Tuesday, January 23, 2007

Quaint provisions

The other day, U.S. Attorney General Alberto Gonzales appeared before the Senate Judiciary Committee and the topic of Maher Arar (shown at left, with his daughter) came up. In case you haven't heard his story, here's a quick summary courtesy of Wikipedia:
Maher Arar is a Syrian-born Canadian software engineer. On 26 September 2002, during a stopover in New York en route from Tunis to Montreal, Arar was detained by the United States Immigration and Naturalization Service who may have been acting upon false and misleading information supplied by the Royal Canadian Mounted Police. Despite carrying a Canadian passport, he was deported to Syria in accordance with a U.S. policy known as "extraordinary rendition." Arar was held in solitary confinement in a Syrian prison where he was regularly tortured for almost a year, until his eventual release and return to Canada in October 2003.
Appearing before the Committee, Gonzales wouldn't explain why the U.S. detained Arar and then sent him to Syria instead of to Canada, where he and his family lived. The chair of the Committee, Senator Patrick Leahy (D.-Vermont) delivered a blistering rebuke to Gonzales (captured on YouTube). Here's an excerpt:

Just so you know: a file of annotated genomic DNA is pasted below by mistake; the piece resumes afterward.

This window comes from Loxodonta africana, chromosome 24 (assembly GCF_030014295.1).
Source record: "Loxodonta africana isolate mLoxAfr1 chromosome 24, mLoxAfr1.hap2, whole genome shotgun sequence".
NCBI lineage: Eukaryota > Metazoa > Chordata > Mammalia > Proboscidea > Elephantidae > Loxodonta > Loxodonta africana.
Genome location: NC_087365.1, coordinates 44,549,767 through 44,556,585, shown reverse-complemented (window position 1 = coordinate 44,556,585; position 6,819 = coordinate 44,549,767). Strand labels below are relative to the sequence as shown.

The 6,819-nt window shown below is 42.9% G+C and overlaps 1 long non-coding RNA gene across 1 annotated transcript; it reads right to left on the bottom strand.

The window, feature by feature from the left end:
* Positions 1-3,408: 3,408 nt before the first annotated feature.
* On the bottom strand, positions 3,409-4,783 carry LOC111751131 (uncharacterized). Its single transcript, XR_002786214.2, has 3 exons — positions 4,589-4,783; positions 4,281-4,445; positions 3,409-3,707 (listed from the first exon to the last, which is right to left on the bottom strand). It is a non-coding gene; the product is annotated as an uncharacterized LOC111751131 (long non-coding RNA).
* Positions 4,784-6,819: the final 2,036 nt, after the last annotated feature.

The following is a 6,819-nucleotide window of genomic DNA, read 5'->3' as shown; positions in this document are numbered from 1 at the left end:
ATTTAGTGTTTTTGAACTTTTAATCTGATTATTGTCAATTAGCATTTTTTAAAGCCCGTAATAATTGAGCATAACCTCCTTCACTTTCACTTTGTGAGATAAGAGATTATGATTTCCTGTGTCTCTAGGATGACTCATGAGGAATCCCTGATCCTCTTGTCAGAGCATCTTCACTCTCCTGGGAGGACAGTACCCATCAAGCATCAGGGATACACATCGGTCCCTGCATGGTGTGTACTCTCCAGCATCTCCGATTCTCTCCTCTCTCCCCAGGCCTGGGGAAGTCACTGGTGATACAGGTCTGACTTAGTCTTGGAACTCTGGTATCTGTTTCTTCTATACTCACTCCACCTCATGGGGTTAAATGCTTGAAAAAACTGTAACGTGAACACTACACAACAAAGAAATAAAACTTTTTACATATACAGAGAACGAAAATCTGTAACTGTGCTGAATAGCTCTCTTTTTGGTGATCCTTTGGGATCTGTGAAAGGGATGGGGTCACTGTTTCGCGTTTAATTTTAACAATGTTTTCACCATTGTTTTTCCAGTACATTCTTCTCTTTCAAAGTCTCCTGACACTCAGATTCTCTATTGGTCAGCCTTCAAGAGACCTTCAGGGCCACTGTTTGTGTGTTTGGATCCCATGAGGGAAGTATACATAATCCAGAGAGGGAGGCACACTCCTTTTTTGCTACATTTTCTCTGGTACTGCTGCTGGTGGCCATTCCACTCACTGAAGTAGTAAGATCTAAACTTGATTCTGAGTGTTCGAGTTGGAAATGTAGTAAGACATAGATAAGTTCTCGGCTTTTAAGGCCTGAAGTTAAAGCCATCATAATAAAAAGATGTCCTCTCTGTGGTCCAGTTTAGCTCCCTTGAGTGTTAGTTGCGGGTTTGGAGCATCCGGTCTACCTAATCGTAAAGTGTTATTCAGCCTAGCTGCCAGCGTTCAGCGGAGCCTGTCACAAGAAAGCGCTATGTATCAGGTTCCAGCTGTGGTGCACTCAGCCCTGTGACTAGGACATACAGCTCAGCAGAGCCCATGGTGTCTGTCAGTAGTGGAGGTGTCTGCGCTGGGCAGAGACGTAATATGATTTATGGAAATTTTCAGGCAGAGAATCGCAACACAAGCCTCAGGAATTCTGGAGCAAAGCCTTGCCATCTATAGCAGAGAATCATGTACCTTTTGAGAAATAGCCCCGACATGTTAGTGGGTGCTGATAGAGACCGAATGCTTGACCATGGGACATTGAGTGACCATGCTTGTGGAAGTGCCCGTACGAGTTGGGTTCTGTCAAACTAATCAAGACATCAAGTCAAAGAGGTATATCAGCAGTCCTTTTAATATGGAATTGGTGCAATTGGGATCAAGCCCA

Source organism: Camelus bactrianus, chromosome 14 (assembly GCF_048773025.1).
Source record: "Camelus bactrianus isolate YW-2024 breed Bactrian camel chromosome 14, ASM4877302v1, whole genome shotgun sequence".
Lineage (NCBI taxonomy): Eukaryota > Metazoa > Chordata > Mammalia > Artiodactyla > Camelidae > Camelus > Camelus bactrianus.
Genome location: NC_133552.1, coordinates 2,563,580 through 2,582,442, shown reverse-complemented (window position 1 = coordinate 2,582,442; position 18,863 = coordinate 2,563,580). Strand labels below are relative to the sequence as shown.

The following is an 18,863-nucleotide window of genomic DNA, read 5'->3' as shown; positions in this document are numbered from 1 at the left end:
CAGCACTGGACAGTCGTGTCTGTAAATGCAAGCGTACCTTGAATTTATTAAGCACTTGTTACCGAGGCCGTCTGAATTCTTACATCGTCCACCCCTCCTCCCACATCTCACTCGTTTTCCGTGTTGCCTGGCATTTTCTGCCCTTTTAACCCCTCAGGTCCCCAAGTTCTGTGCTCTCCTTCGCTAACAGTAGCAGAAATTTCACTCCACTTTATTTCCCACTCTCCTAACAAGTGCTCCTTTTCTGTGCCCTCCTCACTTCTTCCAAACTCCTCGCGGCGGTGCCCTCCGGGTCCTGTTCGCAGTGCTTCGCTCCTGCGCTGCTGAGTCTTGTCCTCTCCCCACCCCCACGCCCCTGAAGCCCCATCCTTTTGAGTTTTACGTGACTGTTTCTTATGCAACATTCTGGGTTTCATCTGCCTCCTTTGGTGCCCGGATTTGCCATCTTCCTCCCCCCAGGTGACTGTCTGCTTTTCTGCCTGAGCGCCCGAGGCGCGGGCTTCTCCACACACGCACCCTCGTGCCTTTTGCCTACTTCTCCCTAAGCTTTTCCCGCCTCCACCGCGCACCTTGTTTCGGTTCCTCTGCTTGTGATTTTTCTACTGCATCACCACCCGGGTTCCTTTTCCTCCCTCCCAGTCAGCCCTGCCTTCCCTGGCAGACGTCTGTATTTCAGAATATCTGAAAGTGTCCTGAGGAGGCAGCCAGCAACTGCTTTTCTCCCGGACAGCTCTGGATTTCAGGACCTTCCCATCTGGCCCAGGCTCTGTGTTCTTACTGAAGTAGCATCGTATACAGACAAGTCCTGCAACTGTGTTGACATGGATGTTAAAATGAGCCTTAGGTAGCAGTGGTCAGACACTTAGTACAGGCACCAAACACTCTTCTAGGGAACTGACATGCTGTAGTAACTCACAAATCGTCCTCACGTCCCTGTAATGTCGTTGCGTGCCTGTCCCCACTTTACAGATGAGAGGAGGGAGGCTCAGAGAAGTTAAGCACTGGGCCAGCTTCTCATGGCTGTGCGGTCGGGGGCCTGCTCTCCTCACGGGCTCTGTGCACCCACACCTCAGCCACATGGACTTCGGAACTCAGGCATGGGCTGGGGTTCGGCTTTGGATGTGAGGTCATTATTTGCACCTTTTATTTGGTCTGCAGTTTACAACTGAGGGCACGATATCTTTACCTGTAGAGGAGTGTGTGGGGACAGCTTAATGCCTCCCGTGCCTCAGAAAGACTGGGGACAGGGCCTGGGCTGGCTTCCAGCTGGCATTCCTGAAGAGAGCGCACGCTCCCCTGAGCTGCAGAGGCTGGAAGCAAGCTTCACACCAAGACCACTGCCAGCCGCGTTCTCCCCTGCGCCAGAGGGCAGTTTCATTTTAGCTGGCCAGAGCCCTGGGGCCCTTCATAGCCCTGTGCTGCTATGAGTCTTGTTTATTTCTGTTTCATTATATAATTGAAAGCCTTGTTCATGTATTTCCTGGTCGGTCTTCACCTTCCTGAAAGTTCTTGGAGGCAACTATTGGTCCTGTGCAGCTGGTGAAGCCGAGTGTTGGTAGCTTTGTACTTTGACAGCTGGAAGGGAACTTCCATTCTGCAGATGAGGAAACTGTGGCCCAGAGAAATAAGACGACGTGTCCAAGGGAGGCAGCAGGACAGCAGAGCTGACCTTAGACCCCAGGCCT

SEN. PATRICK LEAHY: Attorney General, I’m sorry. I don't mean to treat this lightly. We knew damn well if he went to Canada, he wouldn't be tortured. He’d be held; he’d be investigated. We also knew damn well if he went to Syria, he would be tortured. And it's beneath the dignity of this country, a country that has always been a beacon of human rights, to send somebody to another country to be tortured. You know and I know that has happened a number of times in the past five years by this country.

It is a black mark on us. It has brought about the condemnation of some of our closest and best allies. They have made those comments both publicly and privately to the President of the United States and others. And it is easy for us to sit here comfortably in this room, knowing that we're not going to be sent off to another country to be tortured, to treat it as though -- well, Attorney General Ashcroft said, “We’ve got assurances,” though assurances from a country that we also say now, “Oh, we can't talk to them because we can't take their word for anything.”

ALBERTO GONZALES: Well, Senator, I dis--

SEN. PATRICK LEAHY: I’m somewhat upset.

ALBERTO GONZALES: Yes, sir. I can tell. But before you get more upset, perhaps you should wait to receive the briefing --


ALBERTO GONZALES: I’m hoping that we can get you the information next week.

SEN. PATRICK LEAHY: Well, Attorney General, I’ll tell you what I’ll do. I’ll meet you halfway on this. I’ll wait next week for that briefing. If we don't get it, I guarantee you there will be another hearing on this issue. Canadians have been our closest allies, longest unguarded frontier in the world. They are justifiably upset. They are wondering what's happened to us. They are wondering what's happened to us. Now, you know and I know we are a country with a great, great tradition of protecting people's individual liberties and rights. You take an oath of office to do that. I take an oath of office to do that. I believe in my basic core nature in that.